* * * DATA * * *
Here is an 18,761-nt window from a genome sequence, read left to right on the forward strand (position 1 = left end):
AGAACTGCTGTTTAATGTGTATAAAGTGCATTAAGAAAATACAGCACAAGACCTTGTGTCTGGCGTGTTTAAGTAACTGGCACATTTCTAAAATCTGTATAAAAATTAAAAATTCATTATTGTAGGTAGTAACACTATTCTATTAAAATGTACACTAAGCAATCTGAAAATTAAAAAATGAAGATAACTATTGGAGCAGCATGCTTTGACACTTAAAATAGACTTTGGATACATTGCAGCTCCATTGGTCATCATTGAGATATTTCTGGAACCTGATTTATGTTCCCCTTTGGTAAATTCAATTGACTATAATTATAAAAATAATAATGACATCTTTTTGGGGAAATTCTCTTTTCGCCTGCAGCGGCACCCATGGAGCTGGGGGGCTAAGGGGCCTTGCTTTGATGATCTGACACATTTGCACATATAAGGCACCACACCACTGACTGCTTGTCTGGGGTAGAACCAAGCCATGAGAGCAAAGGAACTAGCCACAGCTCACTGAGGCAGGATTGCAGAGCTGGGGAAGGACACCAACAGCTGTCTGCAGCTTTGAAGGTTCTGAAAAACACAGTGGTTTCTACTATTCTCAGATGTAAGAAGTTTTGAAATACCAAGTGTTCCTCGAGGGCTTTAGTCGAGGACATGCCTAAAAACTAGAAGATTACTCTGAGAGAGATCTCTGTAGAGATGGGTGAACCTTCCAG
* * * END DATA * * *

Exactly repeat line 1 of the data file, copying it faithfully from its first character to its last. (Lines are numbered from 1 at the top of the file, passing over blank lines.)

Here is an 18,761-nt window from a genome sequence, read left to right on the forward strand (position 1 = left end):